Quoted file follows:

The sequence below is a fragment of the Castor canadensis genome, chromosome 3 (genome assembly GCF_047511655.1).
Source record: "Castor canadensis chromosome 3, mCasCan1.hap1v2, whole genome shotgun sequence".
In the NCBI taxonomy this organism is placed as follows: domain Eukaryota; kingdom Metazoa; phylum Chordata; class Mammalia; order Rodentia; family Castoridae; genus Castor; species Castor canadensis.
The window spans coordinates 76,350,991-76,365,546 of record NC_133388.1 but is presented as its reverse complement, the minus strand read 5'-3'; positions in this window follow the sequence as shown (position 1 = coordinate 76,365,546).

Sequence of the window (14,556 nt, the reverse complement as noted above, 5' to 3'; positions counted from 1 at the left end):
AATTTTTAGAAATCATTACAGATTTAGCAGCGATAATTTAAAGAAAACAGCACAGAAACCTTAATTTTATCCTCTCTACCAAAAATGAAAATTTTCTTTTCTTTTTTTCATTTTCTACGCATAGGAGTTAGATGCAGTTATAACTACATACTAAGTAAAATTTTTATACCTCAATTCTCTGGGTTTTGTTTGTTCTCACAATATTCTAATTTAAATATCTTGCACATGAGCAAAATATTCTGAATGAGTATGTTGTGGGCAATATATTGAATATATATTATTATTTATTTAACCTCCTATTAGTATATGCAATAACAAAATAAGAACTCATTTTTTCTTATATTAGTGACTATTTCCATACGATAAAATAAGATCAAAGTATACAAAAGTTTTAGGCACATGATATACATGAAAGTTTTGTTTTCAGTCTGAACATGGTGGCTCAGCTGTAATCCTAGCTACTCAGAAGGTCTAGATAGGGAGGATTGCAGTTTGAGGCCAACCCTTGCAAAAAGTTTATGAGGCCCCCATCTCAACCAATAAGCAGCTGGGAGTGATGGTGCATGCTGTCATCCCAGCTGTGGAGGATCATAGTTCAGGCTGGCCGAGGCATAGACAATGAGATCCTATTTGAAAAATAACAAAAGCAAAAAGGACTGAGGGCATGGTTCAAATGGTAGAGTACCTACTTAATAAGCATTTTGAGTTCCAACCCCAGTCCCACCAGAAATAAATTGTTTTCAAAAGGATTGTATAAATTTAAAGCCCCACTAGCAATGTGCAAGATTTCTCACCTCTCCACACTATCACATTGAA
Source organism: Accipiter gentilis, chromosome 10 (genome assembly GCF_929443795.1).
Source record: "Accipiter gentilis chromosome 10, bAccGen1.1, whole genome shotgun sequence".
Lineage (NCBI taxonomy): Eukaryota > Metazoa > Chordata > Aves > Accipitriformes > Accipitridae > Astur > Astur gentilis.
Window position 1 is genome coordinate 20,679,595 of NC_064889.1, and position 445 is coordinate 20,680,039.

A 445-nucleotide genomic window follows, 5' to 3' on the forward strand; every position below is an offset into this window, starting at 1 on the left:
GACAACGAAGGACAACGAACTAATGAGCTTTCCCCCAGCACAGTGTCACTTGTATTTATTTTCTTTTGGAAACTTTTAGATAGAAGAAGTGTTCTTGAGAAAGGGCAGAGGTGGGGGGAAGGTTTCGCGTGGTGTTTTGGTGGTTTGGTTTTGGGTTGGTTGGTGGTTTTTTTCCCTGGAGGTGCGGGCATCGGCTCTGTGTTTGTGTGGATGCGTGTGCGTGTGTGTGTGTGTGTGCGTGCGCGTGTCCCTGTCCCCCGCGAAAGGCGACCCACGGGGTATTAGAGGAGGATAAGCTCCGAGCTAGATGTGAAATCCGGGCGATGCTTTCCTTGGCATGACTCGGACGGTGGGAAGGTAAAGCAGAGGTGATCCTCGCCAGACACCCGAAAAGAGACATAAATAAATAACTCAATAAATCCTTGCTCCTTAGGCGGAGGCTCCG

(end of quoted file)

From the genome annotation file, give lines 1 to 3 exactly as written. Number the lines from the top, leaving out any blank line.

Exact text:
The sequence below is a fragment of the Castor canadensis genome, chromosome 3 (genome assembly GCF_047511655.1).
Source record: "Castor canadensis chromosome 3, mCasCan1.hap1v2, whole genome shotgun sequence".
In the NCBI taxonomy this organism is placed as follows: domain Eukaryota; kingdom Metazoa; phylum Chordata; class Mammalia; order Rodentia; family Castoridae; genus Castor; species Castor canadensis.